To get started let?s learn how to care for your bonsai:
Sunlight is essential to plants, since it promotes the photosynthesis stage, as well as overall growth. The Taxus Yew requires adequate sunlight yet it can stomach shade. If the plant is situated in semi-shaded environments in heated climates, the plant can grow well. The Taxus family, unlike other bonsais? can also stand frosts. The mountain plant is bested suited in its habitat however.

Taxus family can withstand winy environments, especially the hedged plants. You will need a deep pot to start the growth of the Taxus Yew and re-pot the plant as it starts to age. The aged Yew desires profundity balanced with the width of the trunk. You should re-pot the Yew three to four years, transplanting the tree into a larger pot. When you re-pot the Yew, cut any damage from the roots, including dead roots.

How to Classify Bonsai Trees

Wednesday, January 20th, 2010

How to Classify Bonsai Trees

The size and classification is important when growing Bonsai trees. You want to understand each to decide what you want to grow and how to take care of the tree.

Chokkan is one of Bonsai?s single growths, which is tapered at the trunk and sits upright. The trunk often has glowing branches so that when you peer down at the tree it will seem as though the branches are growing at the peak. The branches are balanced at each angle. The trunk of the tree near the front should have two-thirds of the section showing. The branch begins its growth at the base of the tree. The first branch is always elongated and thick with points leaning toward the front, or is somewhat angled at the side. The following branch extends to the opposing wall. The branch should grow higher than the first branch. The succeeding branch grows near the back of the Bonsai tree, and higher than the latter branch. The rear branches determine the outcome of the trees appearance. The back branches should tilt somewhat near the front. The lower branch should grow one-third of the way up the trunk, and the following branches should follow in arbitrary patterns up the tree. You will notice a natural effect, which shows that the Bonsai is growing correctly.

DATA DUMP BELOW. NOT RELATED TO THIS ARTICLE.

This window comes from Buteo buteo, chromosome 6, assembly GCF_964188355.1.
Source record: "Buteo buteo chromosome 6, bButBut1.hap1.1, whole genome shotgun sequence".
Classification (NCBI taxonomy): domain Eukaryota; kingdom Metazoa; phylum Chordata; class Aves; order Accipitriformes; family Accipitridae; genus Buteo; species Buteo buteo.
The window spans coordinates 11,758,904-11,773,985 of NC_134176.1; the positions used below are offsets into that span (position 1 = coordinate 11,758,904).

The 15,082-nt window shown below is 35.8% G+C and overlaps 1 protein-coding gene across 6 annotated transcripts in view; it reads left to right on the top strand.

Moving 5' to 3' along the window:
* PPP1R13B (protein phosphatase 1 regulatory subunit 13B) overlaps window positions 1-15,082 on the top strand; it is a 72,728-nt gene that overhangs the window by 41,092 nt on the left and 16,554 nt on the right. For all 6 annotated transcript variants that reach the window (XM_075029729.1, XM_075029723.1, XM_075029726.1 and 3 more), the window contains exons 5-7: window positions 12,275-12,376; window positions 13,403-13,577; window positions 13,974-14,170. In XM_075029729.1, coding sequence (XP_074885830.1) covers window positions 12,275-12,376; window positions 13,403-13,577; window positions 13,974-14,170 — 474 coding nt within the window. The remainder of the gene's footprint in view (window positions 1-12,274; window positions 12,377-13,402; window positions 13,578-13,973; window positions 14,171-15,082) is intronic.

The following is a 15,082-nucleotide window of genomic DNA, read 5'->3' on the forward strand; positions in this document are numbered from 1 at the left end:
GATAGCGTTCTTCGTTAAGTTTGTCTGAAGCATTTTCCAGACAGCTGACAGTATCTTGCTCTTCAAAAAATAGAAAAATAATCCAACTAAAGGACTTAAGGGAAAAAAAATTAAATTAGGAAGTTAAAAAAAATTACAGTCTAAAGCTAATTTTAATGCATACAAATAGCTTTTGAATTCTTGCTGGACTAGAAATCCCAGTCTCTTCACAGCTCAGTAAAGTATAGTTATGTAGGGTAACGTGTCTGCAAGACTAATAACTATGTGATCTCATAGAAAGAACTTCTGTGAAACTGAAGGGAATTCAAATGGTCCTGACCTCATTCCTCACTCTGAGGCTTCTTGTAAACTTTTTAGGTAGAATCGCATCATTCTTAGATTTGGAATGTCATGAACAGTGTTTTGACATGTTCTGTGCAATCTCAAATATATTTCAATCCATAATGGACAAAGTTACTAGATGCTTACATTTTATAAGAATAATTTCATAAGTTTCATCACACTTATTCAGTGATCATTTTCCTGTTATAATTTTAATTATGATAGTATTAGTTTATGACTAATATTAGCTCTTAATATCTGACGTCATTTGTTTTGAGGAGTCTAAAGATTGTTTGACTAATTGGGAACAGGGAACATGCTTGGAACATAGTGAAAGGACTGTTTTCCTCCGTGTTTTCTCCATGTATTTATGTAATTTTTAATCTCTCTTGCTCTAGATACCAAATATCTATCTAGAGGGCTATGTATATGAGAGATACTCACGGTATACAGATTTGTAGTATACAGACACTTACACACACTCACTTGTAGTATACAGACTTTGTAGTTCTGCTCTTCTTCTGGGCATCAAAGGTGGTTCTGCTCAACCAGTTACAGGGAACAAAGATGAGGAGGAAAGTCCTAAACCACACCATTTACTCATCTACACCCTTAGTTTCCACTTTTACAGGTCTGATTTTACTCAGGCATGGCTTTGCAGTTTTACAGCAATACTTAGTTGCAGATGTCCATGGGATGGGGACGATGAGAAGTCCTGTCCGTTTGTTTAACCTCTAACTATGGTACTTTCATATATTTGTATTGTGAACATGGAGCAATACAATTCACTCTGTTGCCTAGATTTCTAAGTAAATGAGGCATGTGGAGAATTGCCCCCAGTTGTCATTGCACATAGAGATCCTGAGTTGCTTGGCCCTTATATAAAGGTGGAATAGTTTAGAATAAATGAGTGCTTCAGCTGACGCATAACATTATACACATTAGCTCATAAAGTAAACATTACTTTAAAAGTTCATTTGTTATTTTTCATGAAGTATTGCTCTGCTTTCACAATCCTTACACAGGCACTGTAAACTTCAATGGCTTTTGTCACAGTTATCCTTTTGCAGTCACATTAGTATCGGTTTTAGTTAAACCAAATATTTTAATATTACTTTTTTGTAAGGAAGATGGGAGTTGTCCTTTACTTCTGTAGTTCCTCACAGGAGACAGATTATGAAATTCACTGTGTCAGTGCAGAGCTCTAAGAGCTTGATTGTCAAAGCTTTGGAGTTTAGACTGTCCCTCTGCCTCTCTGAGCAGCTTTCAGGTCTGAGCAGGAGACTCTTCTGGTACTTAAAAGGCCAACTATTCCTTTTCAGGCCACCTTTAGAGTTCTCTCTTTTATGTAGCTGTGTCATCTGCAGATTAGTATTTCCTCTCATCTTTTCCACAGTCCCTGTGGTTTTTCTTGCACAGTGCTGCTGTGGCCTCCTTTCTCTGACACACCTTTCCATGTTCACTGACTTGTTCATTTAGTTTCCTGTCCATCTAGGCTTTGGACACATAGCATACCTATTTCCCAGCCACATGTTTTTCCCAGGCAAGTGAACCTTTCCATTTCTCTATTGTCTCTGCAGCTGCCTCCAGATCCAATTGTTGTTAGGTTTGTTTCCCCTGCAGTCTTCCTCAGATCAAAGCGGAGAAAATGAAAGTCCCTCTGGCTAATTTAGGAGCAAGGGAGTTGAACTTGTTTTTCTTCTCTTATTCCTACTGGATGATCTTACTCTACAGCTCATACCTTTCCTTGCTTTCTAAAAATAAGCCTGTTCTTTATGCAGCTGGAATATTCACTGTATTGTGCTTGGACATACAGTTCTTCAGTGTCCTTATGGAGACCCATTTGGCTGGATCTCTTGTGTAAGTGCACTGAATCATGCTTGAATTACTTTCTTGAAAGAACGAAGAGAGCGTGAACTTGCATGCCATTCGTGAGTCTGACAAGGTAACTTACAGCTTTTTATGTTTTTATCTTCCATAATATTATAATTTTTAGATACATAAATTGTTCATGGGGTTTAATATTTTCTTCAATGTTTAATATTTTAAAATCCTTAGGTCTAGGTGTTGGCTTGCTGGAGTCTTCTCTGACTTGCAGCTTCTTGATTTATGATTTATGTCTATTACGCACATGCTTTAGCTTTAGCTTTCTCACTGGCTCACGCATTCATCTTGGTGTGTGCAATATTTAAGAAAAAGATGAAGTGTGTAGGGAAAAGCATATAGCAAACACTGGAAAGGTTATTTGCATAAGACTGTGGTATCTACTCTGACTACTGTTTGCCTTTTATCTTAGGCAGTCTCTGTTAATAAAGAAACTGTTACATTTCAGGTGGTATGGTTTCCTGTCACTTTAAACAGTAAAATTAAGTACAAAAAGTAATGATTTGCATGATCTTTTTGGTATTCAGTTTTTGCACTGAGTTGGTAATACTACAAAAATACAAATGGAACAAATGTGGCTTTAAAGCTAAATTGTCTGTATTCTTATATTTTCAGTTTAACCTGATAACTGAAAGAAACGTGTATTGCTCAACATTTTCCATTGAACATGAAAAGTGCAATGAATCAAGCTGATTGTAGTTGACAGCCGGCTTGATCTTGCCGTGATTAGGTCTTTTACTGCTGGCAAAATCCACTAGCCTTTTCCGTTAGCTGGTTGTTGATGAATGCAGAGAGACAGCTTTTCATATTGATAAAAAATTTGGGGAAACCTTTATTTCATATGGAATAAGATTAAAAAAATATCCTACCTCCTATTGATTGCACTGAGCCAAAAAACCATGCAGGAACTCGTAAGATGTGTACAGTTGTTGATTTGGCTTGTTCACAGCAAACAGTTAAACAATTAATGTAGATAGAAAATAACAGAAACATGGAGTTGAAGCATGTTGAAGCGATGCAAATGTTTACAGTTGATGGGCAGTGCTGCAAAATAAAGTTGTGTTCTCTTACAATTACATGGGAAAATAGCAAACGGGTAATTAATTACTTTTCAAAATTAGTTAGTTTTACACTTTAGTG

Fighting Bonsai Disease and Damage

Monday, January 18th, 2010

Fighting Bonsai Disease and Damage
How to fight disease and damage continues

Bonsai are subject to decay and damage. To protect your bonsai you must learn how to treat the plants from pests and disease. Before you can treat the plants however, you must learn the symptoms to prevent damage or decay.